SAEMA is pleased to report on the following government initiative designed to increase safety in residential tower buildings.
In an ultimatum issued by Housing Secretary Michael Gove, property developers have until March to agree a system of payments to fix dangerous cladding on intermediate tall buildings.
So far, residents in blocks 11-18m high have been ineligible for government support to remove unsafe cladding.
“It is neither fair nor decent that innocent leaseholders, many of whom have worked hard and made sacrifices to get a foot on the housing ladder, should be landed with bills they cannot afford to fix problems they did not cause,” Mr Gove said in a letter to developers in England and Wales.
“For too many of the people living in properties your industry has built in recent years, their home has become a source of misery.”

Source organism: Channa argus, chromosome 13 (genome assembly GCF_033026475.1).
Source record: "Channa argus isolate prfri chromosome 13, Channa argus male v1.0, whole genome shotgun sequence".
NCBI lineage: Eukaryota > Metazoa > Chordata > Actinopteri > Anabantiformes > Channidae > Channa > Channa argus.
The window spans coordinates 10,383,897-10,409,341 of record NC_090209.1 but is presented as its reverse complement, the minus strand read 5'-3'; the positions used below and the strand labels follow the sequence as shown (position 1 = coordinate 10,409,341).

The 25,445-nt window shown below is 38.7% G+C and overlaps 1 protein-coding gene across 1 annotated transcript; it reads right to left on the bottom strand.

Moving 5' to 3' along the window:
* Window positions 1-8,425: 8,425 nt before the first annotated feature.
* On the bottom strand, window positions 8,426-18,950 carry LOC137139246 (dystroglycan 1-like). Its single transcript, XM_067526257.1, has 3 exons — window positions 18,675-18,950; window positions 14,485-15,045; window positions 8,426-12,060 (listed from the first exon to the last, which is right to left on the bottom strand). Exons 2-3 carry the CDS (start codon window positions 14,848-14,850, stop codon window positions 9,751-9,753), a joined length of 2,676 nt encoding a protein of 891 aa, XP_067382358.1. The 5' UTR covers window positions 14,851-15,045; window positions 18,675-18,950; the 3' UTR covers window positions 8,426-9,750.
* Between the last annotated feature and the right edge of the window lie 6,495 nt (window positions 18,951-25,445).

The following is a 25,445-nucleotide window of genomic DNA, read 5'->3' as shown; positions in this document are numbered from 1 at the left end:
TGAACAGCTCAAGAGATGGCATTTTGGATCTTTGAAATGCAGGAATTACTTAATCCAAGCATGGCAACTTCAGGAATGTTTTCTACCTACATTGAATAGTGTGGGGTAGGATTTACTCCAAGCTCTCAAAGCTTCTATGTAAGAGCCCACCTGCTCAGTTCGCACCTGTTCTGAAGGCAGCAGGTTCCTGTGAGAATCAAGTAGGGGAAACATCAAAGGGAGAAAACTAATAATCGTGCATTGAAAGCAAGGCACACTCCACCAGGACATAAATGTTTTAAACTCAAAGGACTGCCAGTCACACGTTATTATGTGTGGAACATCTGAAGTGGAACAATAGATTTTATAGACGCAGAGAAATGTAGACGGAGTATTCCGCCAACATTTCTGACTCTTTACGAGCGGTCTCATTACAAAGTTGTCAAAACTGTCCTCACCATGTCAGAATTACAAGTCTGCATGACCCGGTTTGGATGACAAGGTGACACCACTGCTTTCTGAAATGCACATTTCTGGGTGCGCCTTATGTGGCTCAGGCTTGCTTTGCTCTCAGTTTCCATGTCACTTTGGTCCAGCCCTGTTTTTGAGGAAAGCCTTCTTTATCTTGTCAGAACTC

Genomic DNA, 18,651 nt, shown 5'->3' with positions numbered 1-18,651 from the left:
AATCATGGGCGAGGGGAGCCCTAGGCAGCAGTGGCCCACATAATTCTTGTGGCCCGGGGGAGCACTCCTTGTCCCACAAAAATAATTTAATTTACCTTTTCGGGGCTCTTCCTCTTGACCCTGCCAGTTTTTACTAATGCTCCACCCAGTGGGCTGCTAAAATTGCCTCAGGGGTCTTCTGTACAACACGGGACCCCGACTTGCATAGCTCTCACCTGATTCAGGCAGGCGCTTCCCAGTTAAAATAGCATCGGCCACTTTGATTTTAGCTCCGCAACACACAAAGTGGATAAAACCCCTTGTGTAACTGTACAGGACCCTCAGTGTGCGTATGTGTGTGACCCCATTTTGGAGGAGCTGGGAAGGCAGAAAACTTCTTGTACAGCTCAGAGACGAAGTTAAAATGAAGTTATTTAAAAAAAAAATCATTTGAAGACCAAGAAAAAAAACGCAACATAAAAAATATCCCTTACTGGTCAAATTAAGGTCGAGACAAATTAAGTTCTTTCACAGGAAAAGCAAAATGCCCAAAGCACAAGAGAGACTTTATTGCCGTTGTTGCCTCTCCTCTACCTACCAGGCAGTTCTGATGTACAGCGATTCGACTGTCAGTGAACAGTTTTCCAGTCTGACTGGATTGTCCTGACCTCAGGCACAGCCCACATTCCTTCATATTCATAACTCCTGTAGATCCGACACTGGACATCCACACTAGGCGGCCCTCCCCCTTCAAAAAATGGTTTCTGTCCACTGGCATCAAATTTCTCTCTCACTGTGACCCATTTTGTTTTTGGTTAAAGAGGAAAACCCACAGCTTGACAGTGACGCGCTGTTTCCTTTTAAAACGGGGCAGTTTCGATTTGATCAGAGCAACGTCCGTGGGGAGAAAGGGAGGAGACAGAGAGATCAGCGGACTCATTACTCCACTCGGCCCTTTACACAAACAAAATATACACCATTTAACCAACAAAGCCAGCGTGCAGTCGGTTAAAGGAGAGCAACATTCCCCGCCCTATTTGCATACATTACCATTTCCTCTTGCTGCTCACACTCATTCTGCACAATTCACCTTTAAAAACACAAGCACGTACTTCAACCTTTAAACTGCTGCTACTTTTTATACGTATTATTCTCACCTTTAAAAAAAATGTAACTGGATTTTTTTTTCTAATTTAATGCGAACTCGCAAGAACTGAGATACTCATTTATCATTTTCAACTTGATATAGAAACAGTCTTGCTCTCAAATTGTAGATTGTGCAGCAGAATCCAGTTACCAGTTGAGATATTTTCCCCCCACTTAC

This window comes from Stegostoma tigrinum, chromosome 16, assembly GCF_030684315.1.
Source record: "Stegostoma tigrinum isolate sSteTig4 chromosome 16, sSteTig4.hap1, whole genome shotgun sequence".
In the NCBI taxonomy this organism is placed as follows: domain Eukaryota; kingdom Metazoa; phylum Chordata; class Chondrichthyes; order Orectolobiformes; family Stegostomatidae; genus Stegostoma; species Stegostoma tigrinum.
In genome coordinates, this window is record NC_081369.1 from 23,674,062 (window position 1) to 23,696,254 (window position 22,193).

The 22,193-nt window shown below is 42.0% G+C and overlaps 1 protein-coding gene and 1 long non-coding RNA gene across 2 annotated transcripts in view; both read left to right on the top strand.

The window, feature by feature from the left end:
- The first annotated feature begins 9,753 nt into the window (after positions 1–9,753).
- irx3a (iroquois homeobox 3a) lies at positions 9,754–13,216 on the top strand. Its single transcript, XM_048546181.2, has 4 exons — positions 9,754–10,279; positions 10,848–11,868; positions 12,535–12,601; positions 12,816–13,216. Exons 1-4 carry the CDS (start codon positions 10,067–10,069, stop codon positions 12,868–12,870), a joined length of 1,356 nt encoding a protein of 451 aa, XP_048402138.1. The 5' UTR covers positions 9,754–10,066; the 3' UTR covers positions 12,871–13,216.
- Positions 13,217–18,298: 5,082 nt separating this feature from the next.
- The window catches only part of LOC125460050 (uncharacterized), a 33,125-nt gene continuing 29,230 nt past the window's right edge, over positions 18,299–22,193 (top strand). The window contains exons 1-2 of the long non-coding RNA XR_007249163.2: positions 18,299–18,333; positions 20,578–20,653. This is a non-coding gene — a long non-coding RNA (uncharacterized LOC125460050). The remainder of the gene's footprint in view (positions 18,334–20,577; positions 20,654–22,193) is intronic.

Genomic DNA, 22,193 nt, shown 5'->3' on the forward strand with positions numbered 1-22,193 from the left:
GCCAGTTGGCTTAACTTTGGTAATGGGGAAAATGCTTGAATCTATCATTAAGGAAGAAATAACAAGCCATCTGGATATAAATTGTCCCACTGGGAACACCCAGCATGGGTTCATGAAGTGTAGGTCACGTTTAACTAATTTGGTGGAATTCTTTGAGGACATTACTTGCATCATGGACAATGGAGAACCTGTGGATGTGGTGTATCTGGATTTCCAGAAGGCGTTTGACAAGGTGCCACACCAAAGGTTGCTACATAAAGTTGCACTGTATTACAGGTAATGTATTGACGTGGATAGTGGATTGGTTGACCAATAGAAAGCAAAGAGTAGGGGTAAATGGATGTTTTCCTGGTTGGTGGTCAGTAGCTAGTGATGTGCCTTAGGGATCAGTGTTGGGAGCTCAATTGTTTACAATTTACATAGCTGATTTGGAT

In the letter, Mr Gove asks companies to agree to:
- pay into a fund to cover the outstanding cost to remediate unsafe cladding on 11-18-metre buildings, currently estimated to be £4bn;
- fund and undertake all necessary remediation of buildings over 11 metres that they have played a role in developing;
- provide details of all buildings over 11 metres that have historic safety defects and which they have played a part in constructing in the last 30 years.
Following the Grenfell fire, which killed 72 people in 2017, flammable cladding and other fire safety defects were discovered in hundreds of blocks of flats across the UK.
Removing cladding can cost millions of pounds per block, with the cost often being borne by individual flat owners, under the leasehold system in England and Wales.
Most 11 to 18-metre buildings are safe and others that do have combustible cladding may also be safe or can be made safe with measures such as sprinklers and alarms. There are, however, a few residential buildings with unsafe cladding that need to be addressed.